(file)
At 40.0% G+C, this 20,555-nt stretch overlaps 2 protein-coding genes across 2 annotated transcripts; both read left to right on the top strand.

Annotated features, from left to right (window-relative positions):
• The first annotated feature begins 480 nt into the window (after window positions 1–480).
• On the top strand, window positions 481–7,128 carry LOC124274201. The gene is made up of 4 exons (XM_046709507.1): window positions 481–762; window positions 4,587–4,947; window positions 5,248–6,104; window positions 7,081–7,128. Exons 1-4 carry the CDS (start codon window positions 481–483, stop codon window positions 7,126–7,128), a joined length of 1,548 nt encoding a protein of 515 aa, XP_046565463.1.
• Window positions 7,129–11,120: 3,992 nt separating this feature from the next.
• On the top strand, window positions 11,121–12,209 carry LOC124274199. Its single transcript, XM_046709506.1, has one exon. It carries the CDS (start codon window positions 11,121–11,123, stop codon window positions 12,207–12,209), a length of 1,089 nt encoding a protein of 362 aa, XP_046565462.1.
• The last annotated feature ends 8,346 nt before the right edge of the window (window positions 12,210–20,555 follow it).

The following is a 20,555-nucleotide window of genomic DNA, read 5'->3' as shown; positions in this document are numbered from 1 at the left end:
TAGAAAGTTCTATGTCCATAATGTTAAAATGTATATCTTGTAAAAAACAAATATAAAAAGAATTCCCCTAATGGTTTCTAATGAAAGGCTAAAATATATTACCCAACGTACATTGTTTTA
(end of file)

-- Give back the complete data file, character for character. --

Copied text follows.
At 40.0% G+C, this 20,555-nt stretch overlaps 2 protein-coding genes across 2 annotated transcripts; both read left to right on the top strand.

Annotated features, from left to right (window-relative positions):
• The first annotated feature begins 480 nt into the window (after window positions 1–480).
• On the top strand, window positions 481–7,128 carry LOC124274201. The gene is made up of 4 exons (XM_046709507.1): window positions 481–762; window positions 4,587–4,947; window positions 5,248–6,104; window positions 7,081–7,128. Exons 1-4 carry the CDS (start codon window positions 481–483, stop codon window positions 7,126–7,128), a joined length of 1,548 nt encoding a protein of 515 aa, XP_046565463.1.
• Window positions 7,129–11,120: 3,992 nt separating this feature from the next.
• On the top strand, window positions 11,121–12,209 carry LOC124274199. Its single transcript, XM_046709506.1, has one exon. It carries the CDS (start codon window positions 11,121–11,123, stop codon window positions 12,207–12,209), a length of 1,089 nt encoding a protein of 362 aa, XP_046565462.1.
• The last annotated feature ends 8,346 nt before the right edge of the window (window positions 12,210–20,555 follow it).

The following is a 20,555-nucleotide window of genomic DNA, read 5'->3' as shown; positions in this document are numbered from 1 at the left end:
TAGAAAGTTCTATGTCCATAATGTTAAAATGTATATCTTGTAAAAAACAAATATAAAAAGAATTCCCCTAATGGTTTCTAATGAAAGGCTAAAATATATTACCCAACGTACATTGTTTTA